Gut Health

Can processed and sugary foods harm the brain?

March 14, 2024

Sugary and processed foods are tasty, convenient and very tempting. You likely know about the damage they can do to your waistline and your heart, but have you ever thought how they might affect your brain?

Diets laden with ready meals, breakfast cereals, biscuits, fizzy drinks and other sugary and ultra-processed foods (UPFs) have been linked to cognitive decline and dementia.  Some research has even found that the hippocampus, the brain’s memory hub, is smaller in people who eat a lot of junk food.

In one study from 2022, more than 70,000 people aged 55-plus in the UK provided detailed information on their diet. All were free of dementia at the start of the study but, ten years later, 518 had developed the condition. That includes 287 people who had been diagnosed with Alzheimer’s disease. Alzheimer’s disease is one of the main causes of dementia. 

Those who ate more UPFs had a higher risk of dementia. The good news is that replacing 10% of UPFs in your diet with unprocessed or minimally processed food could reduce your risk of developing dementia by 19%.

Even a small change, such as having half an apple a day, instead of a bar of chocolate, may cut your risk.

(The definition of UPFs varies but they typically contain emulsifiers, preservatives, artificial colours and other substances that you wouldn’t find in your own kitchen. They also tend to be high in refined sugar, fat and salt. Examples include sausages, crisps, supermarket bread, fizzy drinks, biscuits, microwave meals and flavoured yoghurts.  Unprocessed and minimally processed foods include fruit & veg, milk, pulses, eggs, nuts and seeds.)

Another study, also from 2022, tracked the health of more than 10,000 people aged 35 and upwards for around eight years.  The participants told the researchers about their eating habits and underwent regular cognitive tests.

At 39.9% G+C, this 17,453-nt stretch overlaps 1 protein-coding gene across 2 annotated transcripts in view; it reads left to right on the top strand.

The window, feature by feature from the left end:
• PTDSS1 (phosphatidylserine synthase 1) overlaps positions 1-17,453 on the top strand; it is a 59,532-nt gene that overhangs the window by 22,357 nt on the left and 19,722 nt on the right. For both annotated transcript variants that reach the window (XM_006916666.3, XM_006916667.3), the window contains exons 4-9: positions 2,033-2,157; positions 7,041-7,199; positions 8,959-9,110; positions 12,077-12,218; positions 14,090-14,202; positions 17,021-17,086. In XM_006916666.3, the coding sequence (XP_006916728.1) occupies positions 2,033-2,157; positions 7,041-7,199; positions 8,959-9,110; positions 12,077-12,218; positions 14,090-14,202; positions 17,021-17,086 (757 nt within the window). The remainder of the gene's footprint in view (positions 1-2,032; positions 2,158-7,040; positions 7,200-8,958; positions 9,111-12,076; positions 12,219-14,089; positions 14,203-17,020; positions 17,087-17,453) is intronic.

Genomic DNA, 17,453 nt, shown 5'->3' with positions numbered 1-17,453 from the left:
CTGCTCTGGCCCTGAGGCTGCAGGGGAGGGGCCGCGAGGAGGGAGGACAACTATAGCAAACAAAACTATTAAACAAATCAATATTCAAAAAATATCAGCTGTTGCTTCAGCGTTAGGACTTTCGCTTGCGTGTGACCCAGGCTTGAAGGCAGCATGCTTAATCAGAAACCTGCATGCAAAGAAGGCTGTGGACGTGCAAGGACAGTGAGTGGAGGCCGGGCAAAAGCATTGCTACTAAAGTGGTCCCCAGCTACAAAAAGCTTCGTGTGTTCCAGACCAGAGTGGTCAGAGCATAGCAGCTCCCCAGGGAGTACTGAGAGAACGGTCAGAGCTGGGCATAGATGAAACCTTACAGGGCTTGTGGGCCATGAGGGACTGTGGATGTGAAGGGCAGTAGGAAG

Test scores fell over time, as might be expected with age, but they decreased more swiftly in those who ate more UPFs.  Specifically, someone who got at least 20% of their calories from UPFs saw their memory and thinking decline 28% faster than someone who ate less of these foods.

The link between processed food and cognitive decline was particularly strong in the under-60s and the researchers said that limiting UPF consumption, especially in middle-age, may help keep the brain sharp in years to come. 

The study’s lead author, Dr Natalia Gomes Goncalves, of the University of Sao Paulo, told Brain Health Network: “Cognitive decline, as well as neurodegenerative diseases, does not happen overnight. It is a long process. 

“The choices we make when we are younger do influence our cognitive health when we are older. Middle age is an essential period of life to adopt preventive measures through lifestyle changes, and this effort is worth it when we are older.”

The studies didn’t prove that processed foods were directly to blame but there are several ways they could harm the brain.

They might, for instance, damage the blood vessels.  This would reduce blood supply to the brain – and deprive it of oxygen and nutrients.  The researchers also point the finger at the high level of salt in UPFs and at chemicals that can leach out of the packaging.  Plus, if we are filling up on junk food, we are likely not eating healthier foods that can help nourish our brain.

Another intriguing possibility is that an unhealthy diet impairs the growth of the brain.  One study found that the hippocampus, the brain’s memory hub and one of the areas damaged in Alzheimer’s, tends to be smaller in people who eat lots of sugary, salty and fatty food than in those who eat more healthily.

Another study found that rats suffered memory problems – they found it harder to remember where they’d seen things before – when they drank sugary water (the water was sweetened with table sugar).  They also made fewer new brain cells in the hippocampus.

Here are some simple ways to cut back on processed foods and refined sugar:

  • Eating out or ordering a takeaway? Remember that sweet and sour dishes, sweet chilli dishes and some curry sauces tend to be high in sugar.
  • Swap sugary breakfast cereal for porridge topped with dried apricots or a few slices of banana.
  • “I like to have fresh fruit available to grab and go as an easy snack,” says Dr Gomes Goncalves.
  • Buy plain yoghurt instead of fruit yoghurt and pop some fresh, frozen or dried fruit on top.
  • Batch cook and freeze to reduce your reliance on ready meals.

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